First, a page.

• Biden also said that US would maintain an unwavering commitment to the sovereignty and territorial integrity of Ukraine. This again provoked Putin and he was quick to highlight American misdoings on their land. 

Convergence Points:

The meeting was indeed much different from the Helsinki meet of Putin and Trump in 2018. Both the leaders staked out the clear areas of disagreement and also highlighted the smaller areas in which they could cooperate. They conveyed both mutual respect as well as mutual scepticism. In spite of widely prevalent bickering between both leaders, they willy nilly agreed on following issues:

  • To return their ambassadors to their respective posts in Moscow and Washington. Russia had withdrawn its envoy when in March 2021 Biden termed Putin as ‘the killer’. US following the same withdrew its ambassador from Russia. Hopefully, restoration of offices will enhance constructive engagement, in the larger interests of global community.
  • To start discussions on Cybersecurity. Cybersecurity is an issue that has concerned world leaders for years as Russia repeatedly interfered in elections and disrupted systems. Biden clarified to Putin that cyber-attacks and in particular the recent spate of ransomware hacks by criminal syndicates operating inside Russia requires to be contained. Putin agreed to task experts to “work on specific understanding on what’s off-limits and to follow up on specific cases.” Here again Biden remarked that he has identified US cyber capabilities and has clarified to respond if proper treatment is not meted out to the hackers. 
  • According to Biden both the parties agreed to pursue diplomacy referring to Minsk Agreement related to a peace deal negotiated in 2015 between Russia and Ukraine. However, Putin defended saying that his country’s actions in Ukraine was to promote the implementation of the Minsk Agreement.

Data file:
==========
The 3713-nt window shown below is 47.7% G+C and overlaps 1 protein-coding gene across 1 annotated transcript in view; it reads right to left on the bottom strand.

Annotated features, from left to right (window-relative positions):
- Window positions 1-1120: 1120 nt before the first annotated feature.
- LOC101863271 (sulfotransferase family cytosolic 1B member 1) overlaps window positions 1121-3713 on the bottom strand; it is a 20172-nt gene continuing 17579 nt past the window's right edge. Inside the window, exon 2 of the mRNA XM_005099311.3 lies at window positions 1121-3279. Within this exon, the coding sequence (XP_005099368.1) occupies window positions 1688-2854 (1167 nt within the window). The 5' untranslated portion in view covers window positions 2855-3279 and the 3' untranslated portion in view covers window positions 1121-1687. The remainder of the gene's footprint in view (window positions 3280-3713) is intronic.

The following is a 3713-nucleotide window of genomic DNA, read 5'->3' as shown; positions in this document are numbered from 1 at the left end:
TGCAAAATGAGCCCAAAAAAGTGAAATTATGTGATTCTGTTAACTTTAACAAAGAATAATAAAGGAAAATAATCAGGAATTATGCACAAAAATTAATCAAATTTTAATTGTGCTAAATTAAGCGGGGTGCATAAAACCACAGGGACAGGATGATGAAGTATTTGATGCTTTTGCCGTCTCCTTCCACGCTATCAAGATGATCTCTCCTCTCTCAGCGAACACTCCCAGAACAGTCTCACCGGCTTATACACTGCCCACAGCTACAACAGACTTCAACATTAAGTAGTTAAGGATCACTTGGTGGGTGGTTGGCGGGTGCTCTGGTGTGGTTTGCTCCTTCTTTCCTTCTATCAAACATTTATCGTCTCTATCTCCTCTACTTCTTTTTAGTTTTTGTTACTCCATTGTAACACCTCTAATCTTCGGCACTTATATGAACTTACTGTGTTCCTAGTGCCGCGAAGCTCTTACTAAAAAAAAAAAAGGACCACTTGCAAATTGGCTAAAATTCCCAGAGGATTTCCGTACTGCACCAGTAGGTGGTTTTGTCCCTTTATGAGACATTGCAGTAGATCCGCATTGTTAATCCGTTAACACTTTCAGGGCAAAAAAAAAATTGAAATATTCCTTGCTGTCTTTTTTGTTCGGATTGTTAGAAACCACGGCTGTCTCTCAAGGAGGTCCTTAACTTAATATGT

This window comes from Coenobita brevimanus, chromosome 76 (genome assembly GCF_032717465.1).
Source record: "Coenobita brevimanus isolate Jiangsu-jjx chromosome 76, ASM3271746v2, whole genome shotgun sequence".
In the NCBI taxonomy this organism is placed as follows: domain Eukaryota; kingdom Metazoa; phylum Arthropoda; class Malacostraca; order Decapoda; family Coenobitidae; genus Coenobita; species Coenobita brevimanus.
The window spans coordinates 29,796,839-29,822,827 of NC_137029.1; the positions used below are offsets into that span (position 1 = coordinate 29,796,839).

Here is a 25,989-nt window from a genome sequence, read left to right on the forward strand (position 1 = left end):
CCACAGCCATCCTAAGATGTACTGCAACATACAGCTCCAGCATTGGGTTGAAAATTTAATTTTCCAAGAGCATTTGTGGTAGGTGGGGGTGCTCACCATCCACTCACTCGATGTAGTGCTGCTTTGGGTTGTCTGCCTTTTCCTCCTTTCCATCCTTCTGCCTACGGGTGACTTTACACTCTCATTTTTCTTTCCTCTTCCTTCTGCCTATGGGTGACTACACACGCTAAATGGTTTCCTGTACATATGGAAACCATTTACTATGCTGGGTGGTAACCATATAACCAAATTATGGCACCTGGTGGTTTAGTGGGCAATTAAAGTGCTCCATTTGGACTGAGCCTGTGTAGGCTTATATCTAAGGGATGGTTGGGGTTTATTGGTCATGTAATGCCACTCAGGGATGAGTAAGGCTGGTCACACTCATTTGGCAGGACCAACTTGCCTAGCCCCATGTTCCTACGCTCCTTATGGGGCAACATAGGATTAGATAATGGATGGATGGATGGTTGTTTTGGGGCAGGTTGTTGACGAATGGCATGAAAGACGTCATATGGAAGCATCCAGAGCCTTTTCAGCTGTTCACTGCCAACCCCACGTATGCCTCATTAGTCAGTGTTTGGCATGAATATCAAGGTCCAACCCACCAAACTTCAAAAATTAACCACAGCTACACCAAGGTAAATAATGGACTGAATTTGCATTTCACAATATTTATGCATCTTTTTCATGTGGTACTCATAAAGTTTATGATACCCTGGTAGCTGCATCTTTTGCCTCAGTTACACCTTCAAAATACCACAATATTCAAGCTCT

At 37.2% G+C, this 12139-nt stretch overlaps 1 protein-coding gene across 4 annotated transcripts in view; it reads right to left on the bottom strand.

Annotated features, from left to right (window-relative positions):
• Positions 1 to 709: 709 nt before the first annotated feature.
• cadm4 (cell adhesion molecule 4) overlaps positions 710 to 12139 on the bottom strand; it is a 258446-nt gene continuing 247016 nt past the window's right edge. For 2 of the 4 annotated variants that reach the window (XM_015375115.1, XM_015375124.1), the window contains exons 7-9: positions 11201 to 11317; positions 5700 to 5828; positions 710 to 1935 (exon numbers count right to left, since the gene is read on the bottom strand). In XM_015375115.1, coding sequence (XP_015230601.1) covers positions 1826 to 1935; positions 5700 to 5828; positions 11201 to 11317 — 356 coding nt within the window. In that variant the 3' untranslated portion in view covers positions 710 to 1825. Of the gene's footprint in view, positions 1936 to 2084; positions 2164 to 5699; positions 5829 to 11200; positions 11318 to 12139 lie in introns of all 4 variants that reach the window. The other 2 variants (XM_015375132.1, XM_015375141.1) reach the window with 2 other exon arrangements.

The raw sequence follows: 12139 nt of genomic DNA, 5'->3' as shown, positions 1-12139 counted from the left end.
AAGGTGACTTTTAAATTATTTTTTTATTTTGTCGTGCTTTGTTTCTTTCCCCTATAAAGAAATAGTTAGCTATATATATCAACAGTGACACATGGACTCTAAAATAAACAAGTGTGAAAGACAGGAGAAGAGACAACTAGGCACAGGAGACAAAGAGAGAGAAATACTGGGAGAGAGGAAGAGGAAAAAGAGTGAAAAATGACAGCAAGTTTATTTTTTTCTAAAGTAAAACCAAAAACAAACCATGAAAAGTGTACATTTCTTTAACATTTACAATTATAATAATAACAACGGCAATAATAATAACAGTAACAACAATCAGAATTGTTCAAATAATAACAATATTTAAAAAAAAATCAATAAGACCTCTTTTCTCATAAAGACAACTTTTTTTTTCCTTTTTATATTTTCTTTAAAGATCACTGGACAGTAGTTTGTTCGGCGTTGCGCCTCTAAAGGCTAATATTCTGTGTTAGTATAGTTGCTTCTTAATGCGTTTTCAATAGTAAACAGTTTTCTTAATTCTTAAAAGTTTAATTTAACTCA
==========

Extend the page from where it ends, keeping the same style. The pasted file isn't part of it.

• Biden highlighted its treatment of people in Belarus and within Russia who are trying to oppose for want of democracy. Putin was quick to draw attention to Black Lives Matter and American treatment of the same. When Biden critiqued in the press about Putin’s treatment of Navalny; Putin too pointed out to Biden’s treatment of January 6, 2021 attack on Capitol Hill and the arrest of those people for differing political opinion.

The Balance Sheet:

Who won over the other or was their any signs of an ensuing bonhomie between the two leaders? It is difficult to ascertain. Both tried to hide their feelings about being wary of each-other and tried to the best of their abilities to play with words and yet convey some meaning to future of their relationship. 

Firstly, Putin seems to have scored better in terms of his image at home. The fact that he could not only stand up to the US but also ensured that US is not aggressive when face-to-face has brought success on home turf to Putin. This will certainly give me good stand in next election. 

Secondly, Putin is not wary of projecting that Russia is the world leader or in the making of it. On the other hand, US sole aim of his in-person G-7 Summit at Cornwall, followed by NATO meeting, EU meeting and finally meeting with Putin was to re-engage its erstwhile allies and project that US is back in international relations and hence, international cooperation is back. Putin did not have any such agenda on mind when met Biden. Therefore, Biden was more to lose vis-à-vis Putin if these meetings fail to bring considerable results. Thus, for now Putin seems to have edge over Biden. 

Thirdly, while addressing the media both played it to the best of their interests. Putin’s response to media was robust in which he shared his conviction that it is the West who is the dangerous, unpredictable, and aggressive partner in the relationship. Biden though addressed media after Putin but was largely trying to rebut his words and claims. Thus, Putin seemed to have been setting the agenda which Biden was scheduled to do.